Turning a great idea into a successful brand

At the recent NCA Convention (7-10 March, Atlanta, Georgia), one of the keynote speakers was Steve Battista, the former senior vice president of brand and creative at Under Armour, Inc. He was the 19th employee to join the company and helped it grow from a start up to a USD $4.8 billion global business that sells more than 40,000 products. He held many titles during his 17 years with the company, but his primary focus was directing Under Armour’s branding and positioning. He is now CMO at Revtown, an online denim apparel company that he co-founded in 2018.

In his presentation, “Building Your Brand, Telling Your Story, Protecting Your House,” Battista walked participants through the founding and evolution of the Under Armour company (it basically started in the basement of a house) to explain lessons he learned while trying to build a brand and grow a business (accompanied by many lively and entertaining video clips and former commercials). “Company and brand are two different things,” said Battista. “A company conducts transactions. A brand is a living, breathing thing — a brand makes connections. At the end of day, brands win — not companies.”

Battista focused on five lessons he learned while building Under Armour, which apply to any brand and any company in any industry. Under Armour is a 21-year-old sports apparel company (founded in Baltimore, Maryland by Kevin Plank, a former college football player), which created the material that keeps moisture (sweat) off the body (the first item was a half shirt).

The first lesson he learned while building Under Armour, is that “It all starts with one great idea.” But how do you know which idea is the “great one?” The “great idea,” Battista said, should meet four criteria:

  • passion for the business
  • low barrier to entry
  • most available resources
  • easiest to get big fast

The second lesson learned, is that “Brands must be built from the inside out,” and while doing so, “the brand has to be what it promises to be.” For Under Armour, the brand mission is to make all athletes better. The third lesson, Battista explained is that “Your story is your best product,” so make sure to tell that story.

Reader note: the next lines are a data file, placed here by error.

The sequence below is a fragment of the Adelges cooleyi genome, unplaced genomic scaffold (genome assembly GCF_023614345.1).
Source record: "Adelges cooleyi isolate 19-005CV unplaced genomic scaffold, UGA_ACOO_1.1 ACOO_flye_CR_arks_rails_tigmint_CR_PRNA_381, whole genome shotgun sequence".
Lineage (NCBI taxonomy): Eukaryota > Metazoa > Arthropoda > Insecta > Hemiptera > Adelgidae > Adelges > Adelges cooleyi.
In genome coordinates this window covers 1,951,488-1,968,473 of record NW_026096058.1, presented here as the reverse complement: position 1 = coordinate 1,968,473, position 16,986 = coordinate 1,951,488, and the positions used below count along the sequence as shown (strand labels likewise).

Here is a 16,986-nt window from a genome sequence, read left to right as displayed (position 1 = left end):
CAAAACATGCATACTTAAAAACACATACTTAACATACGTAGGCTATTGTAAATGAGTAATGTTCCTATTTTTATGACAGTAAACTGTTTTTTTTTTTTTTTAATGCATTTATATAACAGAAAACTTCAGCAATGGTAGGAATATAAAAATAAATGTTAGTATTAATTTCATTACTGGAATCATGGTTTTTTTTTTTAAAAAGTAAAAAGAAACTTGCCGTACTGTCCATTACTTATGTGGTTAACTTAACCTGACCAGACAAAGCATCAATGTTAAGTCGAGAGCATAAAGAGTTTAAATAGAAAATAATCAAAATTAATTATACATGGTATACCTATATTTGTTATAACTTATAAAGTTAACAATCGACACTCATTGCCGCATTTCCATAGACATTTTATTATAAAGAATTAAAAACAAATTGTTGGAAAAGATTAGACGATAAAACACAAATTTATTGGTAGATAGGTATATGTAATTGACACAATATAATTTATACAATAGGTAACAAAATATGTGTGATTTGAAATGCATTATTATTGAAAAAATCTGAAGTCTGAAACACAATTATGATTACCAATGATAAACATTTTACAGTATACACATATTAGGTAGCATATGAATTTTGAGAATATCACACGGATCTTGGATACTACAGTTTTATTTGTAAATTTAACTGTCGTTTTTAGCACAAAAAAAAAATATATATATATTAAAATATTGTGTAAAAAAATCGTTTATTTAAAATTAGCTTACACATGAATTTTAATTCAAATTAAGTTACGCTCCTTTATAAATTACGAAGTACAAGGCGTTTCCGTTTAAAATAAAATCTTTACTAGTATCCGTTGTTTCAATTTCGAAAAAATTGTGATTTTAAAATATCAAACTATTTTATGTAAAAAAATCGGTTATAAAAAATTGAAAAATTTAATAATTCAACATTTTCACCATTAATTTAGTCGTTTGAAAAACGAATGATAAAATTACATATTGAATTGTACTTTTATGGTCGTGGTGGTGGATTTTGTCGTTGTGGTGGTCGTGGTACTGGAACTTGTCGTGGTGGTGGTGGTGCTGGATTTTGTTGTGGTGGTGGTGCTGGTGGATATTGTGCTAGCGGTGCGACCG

The fourth lesson Battista said he learned is, “Protect your brand.” Once created, you don’t want to jeopardize the brand’s reputation, integrity or image so “don’t gamble with your brand,” he advised.

The fifth and final lesson Battista shared with the audience is to “Evolve your brand or get ready to bury it.” Brands and companies that remain stagnant, that do not adapt and evolve will die. Lessons every coffee and tea brand and company can learn from — think of all the coffee and tea brands/companies that did not adapt and evolve, and hence, have disappeared, or died to be blunt.

Shortly before the NCA Convention, London-based global market intelligence firm, Euromonitor International released its report, Top 100 Megabrands: How the World’s Fast-Moving Brands Remain at the Top, which ranks the top 100 most successful, fast-moving consumer goods (FMCG) brands worldwide. In this report, FMCG encompasses packaged food, soft drinks, beauty and personal care, consumer health, tissue and hygiene, home care, hot drinks and pet care. Each of the brands making it into the top 100 qualifies based on their retail sales value for 2017. The top three brands were Coca-Cola, Pepsi and Nescafé, respectively, all which continually adapt and evolve to meet the demands of the global marketplace.

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